Clemson quarterback Trevor Lawrence (16) options to running back Travis Etienne. The duo starred for the Tigers' national championship team last season and are making another run at the College Football Playoff.  Gwinn Davis/Special to The Post and Courier

CLEMSON — On Jan. 12, coach Dabo Swinney stood at a lectern inside Death Valley at Clemson's national championship celebration and made a bold declaration.

"The 2018 team is the best ever," he said. "Drop the mic. The best ever."

Swinney held on to his microphone, but the comment generated applause from the fans in attendance and the players surrounding him on stage. His sentiment was clear. In defeating Alabama in the national final, the Tigers became the first 15-0 team in NCAA history.

Clemson's ultimate goal this season is to repeat that feat, and so far, it is on its way. Coach Dabo Swinney's team is 11-0 after this past weekend's 52-3 win over Wake Forest.

There's plenty of football left to play, of course. After an open date this weekend, Clemson finishes out the regular season at South Carolina on Nov. 30. Then comes the ACC Championship game in Charlotte on Dec. 7 and a likely College Football Playoff semifinal appearance in late December.

Swinney said he's never had a team play as consistently as this one.

"Last year's team, at this time, was a pretty focused group," Swinney said. "We had two really tough games last year, down to the wire. This team has had one."

Clemson was tested early last season by Texas A&M and Syracuse, but the Tigers survived on both occasions. This season's lone scare was Sept. 28, when Clemson escaped North Carolina with a 21-20 victory. 

The Tigers have won each their six games since then by at least 30 points, snapping a tie with 2013 Florida State for the longest such streak in ACC history. The success has started with the offense, Swinney said.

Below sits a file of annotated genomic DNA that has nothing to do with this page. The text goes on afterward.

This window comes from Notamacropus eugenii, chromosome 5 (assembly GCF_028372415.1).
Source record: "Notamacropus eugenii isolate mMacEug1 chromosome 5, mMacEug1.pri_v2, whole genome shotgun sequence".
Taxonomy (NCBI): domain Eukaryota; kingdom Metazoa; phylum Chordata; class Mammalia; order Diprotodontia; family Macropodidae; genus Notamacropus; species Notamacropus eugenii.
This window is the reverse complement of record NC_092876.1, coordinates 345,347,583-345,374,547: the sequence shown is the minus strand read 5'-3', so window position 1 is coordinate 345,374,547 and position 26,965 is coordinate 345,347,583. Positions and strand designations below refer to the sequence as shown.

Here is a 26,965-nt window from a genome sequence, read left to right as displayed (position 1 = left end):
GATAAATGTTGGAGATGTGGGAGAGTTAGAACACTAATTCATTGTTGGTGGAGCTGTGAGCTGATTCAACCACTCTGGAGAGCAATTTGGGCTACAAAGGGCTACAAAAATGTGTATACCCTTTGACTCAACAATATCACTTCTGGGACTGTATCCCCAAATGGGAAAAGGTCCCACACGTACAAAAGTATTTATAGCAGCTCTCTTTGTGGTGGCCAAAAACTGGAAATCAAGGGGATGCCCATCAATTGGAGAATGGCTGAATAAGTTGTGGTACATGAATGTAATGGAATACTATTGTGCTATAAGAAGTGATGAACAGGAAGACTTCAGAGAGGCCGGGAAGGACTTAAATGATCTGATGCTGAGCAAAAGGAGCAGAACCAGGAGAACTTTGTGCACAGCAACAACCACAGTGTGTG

"Offensively, we're way ahead, we're way ahead of where we were this time last year," he said. "Its not even really close."

Quarterback Trevor Lawrence got off to a somewhat slow start, admitting that he put too much pressure on himself  at times. Expectations were sky-high coming into the season, fueled in part by his spectacular performance as a freshman last year. As a result, he resorted to making some questionable decisions and had eight interceptions through seven games.

He hasn't been picked off in the four games since and has thrown for 13 touchdowns.

"I think (the past month) is the best I've played, holistically," Lawrence said. "Making good decisions, taking care of the ball and even on the plays where most people wouldn't notice what I'm doing, just like the little things I'm doing."

He had deviated from that mindset earlier in the season, he said.

"I was just thinking a little too much about what I needed to do to live up to the expectations," Lawrence said. "It's been good to just be able to play free and not really worry with that stuff."

With the offense humming, the Tigers' defense has been dominant, too. Questions about the team's inexperienced defensive line have slowed as the back seven — which Swinney has referred to as potentially the best he's had — have been virtually impenetrable.

This season, leadership on the defense has started with safeties Tanner Muse and K'Von Wallace. Over the past six games, Clemson has held its opponents to a completion percentage of 50 percent or less.

"All year, this defense had a chip on its shoulder," Muse said. "We lost a lot of great guys last year, and a lot of people didn't think we were going to be worth a dang."

The Tigers certainly have a lot to live up to. Last season's team rolled past Notre Dame in the national semifinal, 30-3, then blew out Alabama, 44-16, in the championship. 

With the postseason right around the corner, Swinney feels good about his team. 

"People spend a lot of time saying we don't play anybody," Swinney said. "They don't really pay attention to how we play."

Follow Joshua Needelman on Twitter at @joshneedelman.

Joshua Needelman covers Clemson for The Post and Courier. He's a Long Island, N.Y., native and a University of Maryland graduate.

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